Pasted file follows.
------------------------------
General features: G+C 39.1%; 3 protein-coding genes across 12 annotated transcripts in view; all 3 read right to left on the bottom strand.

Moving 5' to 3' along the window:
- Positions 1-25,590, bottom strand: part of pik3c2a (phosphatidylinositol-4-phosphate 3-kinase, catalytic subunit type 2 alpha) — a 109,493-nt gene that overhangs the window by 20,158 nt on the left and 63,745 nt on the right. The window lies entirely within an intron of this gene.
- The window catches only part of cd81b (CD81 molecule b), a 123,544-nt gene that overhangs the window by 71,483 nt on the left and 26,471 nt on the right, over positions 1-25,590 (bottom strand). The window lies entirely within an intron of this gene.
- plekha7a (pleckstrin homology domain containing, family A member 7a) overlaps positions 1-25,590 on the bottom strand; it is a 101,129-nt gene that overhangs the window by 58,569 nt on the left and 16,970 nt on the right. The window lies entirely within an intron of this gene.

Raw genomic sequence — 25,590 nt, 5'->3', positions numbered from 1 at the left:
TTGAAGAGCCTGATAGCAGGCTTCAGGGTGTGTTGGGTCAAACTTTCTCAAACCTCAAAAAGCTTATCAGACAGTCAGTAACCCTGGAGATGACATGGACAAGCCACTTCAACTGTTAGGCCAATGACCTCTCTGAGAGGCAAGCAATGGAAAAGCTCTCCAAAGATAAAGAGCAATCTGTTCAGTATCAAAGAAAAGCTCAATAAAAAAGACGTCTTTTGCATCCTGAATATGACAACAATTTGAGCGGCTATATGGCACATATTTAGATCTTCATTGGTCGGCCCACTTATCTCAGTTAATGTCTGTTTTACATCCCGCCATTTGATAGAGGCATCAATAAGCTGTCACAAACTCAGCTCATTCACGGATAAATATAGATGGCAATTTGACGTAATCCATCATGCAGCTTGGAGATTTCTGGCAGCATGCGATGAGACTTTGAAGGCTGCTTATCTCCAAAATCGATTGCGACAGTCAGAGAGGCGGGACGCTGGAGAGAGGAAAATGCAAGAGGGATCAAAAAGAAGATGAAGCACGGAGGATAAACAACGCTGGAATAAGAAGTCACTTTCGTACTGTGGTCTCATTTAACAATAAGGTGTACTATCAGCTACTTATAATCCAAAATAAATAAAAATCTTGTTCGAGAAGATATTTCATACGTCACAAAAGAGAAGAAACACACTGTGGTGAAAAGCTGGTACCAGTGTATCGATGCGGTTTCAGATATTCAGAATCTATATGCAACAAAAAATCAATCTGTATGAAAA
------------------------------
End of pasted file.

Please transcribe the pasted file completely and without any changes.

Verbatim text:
General features: G+C 39.1%; 3 protein-coding genes across 12 annotated transcripts in view; all 3 read right to left on the bottom strand.

Moving 5' to 3' along the window:
- Positions 1-25,590, bottom strand: part of pik3c2a (phosphatidylinositol-4-phosphate 3-kinase, catalytic subunit type 2 alpha) — a 109,493-nt gene that overhangs the window by 20,158 nt on the left and 63,745 nt on the right. The window lies entirely within an intron of this gene.
- The window catches only part of cd81b (CD81 molecule b), a 123,544-nt gene that overhangs the window by 71,483 nt on the left and 26,471 nt on the right, over positions 1-25,590 (bottom strand). The window lies entirely within an intron of this gene.
- plekha7a (pleckstrin homology domain containing, family A member 7a) overlaps positions 1-25,590 on the bottom strand; it is a 101,129-nt gene that overhangs the window by 58,569 nt on the left and 16,970 nt on the right. The window lies entirely within an intron of this gene.

Raw genomic sequence — 25,590 nt, 5'->3', positions numbered from 1 at the left:
TTGAAGAGCCTGATAGCAGGCTTCAGGGTGTGTTGGGTCAAACTTTCTCAAACCTCAAAAAGCTTATCAGACAGTCAGTAACCCTGGAGATGACATGGACAAGCCACTTCAACTGTTAGGCCAATGACCTCTCTGAGAGGCAAGCAATGGAAAAGCTCTCCAAAGATAAAGAGCAATCTGTTCAGTATCAAAGAAAAGCTCAATAAAAAAGACGTCTTTTGCATCCTGAATATGACAACAATTTGAGCGGCTATATGGCACATATTTAGATCTTCATTGGTCGGCCCACTTATCTCAGTTAATGTCTGTTTTACATCCCGCCATTTGATAGAGGCATCAATAAGCTGTCACAAACTCAGCTCATTCACGGATAAATATAGATGGCAATTTGACGTAATCCATCATGCAGCTTGGAGATTTCTGGCAGCATGCGATGAGACTTTGAAGGCTGCTTATCTCCAAAATCGATTGCGACAGTCAGAGAGGCGGGACGCTGGAGAGAGGAAAATGCAAGAGGGATCAAAAAGAAGATGAAGCACGGAGGATAAACAACGCTGGAATAAGAAGTCACTTTCGTACTGTGGTCTCATTTAACAATAAGGTGTACTATCAGCTACTTATAATCCAAAATAAATAAAAATCTTGTTCGAGAAGATATTTCATACGTCACAAAAGAGAAGAAACACACTGTGGTGAAAAGCTGGTACCAGTGTATCGATGCGGTTTCAGATATTCAGAATCTATATGCAACAAAAAATCAATCTGTATGAAAA